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Indonesia: Google, Twitter Agree to Tighten Content Monitoring

Ismira Lutfia Tisnadibrata
Jakarta
2017-08-04
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Rudiantara, (fourth from right), and Ann Lavin (to his right), Google’s director for public policy and government affairs in Southeast Asia and Greater China, answer questions during a news conference in Jakarta, Aug. 4, 2017.
Rudiantara, (fourth from right), and Ann Lavin (to his right), Google’s director for public policy and government affairs in Southeast Asia and Greater China, answer questions during a news conference in Jakarta, Aug. 4, 2017.
Courtesy of Ministry of Communications and Information

Indonesian officials said Friday that Google, the operator of YouTube, and Twitter had agreed to tighten monitoring by allowing selected users to flag material deemed as being linked to terrorism.

Indonesia, a Muslim-majority nation of 260 million people, is a prolific user of social media, including YouTube, which is owned by Google. Government officials in recent years have warned that terrorist organizations like Islamic State (IS) were using such online platforms to spread propaganda and recruit young Indonesians to its violent cause.

This week alone, Indonesian officials held separate meetings with executives from four of the globe’s tech giants – Google, Twitter, Telegram and Facebook – to discuss ways in which these firms could help the Southeast Asian nation flag problematic content.

After the meeting with Google representatives in Jakarta on Friday, Rudiantara, Indonesia’s minister of Communications and Information, told reporters that Silicon Valley firm and ministry “have agreed to implement a new system called ‘trusted flagger’” during the next two to three months for YouTube only.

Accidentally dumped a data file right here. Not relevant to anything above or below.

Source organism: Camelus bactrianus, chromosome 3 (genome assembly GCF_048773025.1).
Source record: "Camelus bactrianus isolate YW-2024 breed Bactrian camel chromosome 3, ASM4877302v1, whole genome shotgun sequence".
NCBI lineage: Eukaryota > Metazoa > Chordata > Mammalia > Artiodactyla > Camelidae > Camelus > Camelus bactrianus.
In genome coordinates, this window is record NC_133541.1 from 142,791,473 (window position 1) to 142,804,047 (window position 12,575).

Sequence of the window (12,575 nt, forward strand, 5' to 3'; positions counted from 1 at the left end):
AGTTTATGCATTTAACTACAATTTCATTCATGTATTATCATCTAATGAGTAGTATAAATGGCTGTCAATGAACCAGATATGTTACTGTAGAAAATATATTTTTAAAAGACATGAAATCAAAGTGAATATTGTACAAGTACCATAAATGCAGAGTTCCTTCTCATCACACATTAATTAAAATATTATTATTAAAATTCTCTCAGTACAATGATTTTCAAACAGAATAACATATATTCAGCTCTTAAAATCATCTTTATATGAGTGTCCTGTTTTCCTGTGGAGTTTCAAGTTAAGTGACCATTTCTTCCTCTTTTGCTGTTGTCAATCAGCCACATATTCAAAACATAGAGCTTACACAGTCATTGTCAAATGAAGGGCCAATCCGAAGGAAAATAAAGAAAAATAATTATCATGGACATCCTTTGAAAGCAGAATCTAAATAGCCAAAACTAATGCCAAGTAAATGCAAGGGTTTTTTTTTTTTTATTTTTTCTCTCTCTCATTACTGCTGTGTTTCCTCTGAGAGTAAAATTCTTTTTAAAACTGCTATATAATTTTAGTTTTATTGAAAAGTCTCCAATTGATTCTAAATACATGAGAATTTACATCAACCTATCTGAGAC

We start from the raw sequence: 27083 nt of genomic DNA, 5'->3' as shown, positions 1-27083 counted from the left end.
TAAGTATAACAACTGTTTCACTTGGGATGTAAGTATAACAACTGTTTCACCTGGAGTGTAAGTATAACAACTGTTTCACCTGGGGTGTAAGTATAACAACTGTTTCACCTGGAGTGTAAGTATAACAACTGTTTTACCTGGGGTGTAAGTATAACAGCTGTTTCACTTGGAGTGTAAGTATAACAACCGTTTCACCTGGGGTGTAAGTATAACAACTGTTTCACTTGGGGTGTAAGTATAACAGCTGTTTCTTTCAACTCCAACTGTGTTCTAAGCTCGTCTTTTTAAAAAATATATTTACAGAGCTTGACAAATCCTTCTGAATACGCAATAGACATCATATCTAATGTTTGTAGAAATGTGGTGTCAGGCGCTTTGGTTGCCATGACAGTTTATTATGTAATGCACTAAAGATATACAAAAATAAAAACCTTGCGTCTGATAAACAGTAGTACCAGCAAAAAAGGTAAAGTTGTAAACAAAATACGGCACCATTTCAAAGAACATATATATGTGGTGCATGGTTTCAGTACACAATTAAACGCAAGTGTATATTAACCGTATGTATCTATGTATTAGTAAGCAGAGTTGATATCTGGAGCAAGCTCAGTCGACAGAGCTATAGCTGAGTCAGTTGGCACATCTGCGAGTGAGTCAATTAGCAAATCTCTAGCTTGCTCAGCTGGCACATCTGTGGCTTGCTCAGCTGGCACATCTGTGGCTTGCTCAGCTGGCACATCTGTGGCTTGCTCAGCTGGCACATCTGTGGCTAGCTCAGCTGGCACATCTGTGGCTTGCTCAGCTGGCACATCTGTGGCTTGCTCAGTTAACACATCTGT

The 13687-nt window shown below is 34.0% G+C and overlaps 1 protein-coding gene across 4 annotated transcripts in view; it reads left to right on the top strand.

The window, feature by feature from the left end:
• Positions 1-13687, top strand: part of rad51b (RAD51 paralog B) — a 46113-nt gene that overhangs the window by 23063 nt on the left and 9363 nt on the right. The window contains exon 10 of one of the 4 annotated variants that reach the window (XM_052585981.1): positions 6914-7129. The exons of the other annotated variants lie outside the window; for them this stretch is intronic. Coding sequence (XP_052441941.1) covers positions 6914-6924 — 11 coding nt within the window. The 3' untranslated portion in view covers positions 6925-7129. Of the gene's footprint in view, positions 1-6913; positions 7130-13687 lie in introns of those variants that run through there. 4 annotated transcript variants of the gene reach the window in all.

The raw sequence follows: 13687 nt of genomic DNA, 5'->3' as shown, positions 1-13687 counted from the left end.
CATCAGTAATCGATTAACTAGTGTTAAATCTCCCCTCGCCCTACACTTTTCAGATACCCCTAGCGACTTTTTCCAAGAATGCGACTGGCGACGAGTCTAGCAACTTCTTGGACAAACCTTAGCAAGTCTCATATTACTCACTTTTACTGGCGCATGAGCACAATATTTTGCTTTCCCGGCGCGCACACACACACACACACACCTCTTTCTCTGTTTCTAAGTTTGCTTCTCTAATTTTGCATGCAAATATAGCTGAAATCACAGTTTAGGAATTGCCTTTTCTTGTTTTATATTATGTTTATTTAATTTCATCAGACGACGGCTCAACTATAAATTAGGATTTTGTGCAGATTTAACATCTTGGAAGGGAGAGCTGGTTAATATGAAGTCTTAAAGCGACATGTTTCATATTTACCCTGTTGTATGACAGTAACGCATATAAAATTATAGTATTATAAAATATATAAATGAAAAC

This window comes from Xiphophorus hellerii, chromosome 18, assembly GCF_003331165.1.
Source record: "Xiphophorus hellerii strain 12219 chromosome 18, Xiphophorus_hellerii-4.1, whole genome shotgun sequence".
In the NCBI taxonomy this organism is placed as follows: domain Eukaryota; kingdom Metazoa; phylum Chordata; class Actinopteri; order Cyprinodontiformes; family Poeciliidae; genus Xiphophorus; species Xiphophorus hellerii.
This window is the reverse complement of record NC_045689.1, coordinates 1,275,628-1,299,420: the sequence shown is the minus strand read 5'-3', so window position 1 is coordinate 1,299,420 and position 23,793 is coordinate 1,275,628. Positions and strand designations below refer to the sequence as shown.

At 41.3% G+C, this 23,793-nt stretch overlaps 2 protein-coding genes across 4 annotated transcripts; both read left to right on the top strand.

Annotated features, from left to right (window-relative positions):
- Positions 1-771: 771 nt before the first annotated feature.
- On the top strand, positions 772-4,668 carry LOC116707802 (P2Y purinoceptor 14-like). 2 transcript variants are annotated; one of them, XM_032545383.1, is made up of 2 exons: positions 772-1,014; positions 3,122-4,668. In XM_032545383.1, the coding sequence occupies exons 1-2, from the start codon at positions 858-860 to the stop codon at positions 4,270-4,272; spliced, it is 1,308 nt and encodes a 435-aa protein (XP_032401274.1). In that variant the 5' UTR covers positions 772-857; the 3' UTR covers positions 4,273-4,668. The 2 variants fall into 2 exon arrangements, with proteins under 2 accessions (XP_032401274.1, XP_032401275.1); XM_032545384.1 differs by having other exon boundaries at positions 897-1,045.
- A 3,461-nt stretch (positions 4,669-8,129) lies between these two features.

He issued the statement after meeting with Ann Lavin, Google’s director for public policy and government affairs in Southeast Asia and Greater China, and other representatives of the search engine.

Lavin, who also attended a post-meeting news conference, said the flagger system was running in France, Germany, Britain and the United States.

“With the trusted flagger program, we’re working even more closely with highly sensitive, well-trained users to flag the problematic content so we can move even faster,” Lavin said.

Indonesia would be the first Southeast Asia nation to adopt the program allowing a panel of non-governmental organizations and other trusted groups to alert Google to questionable YouTube content.

The flagging system will be limited to YouTube and will not apply to Google’s search engine, Rudiantara told Bloomberg news service.

Lavin said the screening process would be transparent and Google would issue a public report every six months revealing details of flagged data.

Rudiantara separately discussed the issue of “negative content” on Friday with Kathleen Reen, Twitter’s Asia Pacific director for public policy and philanthropy.

The two shared ideas about countering content related to radicalism, terrorism, drug abuse and child pornography, officials said.

Semuel Pangerapan, director-general of the Communications Ministry, told reporters that the reporting system on Twitter would be similar to the Google flagger system.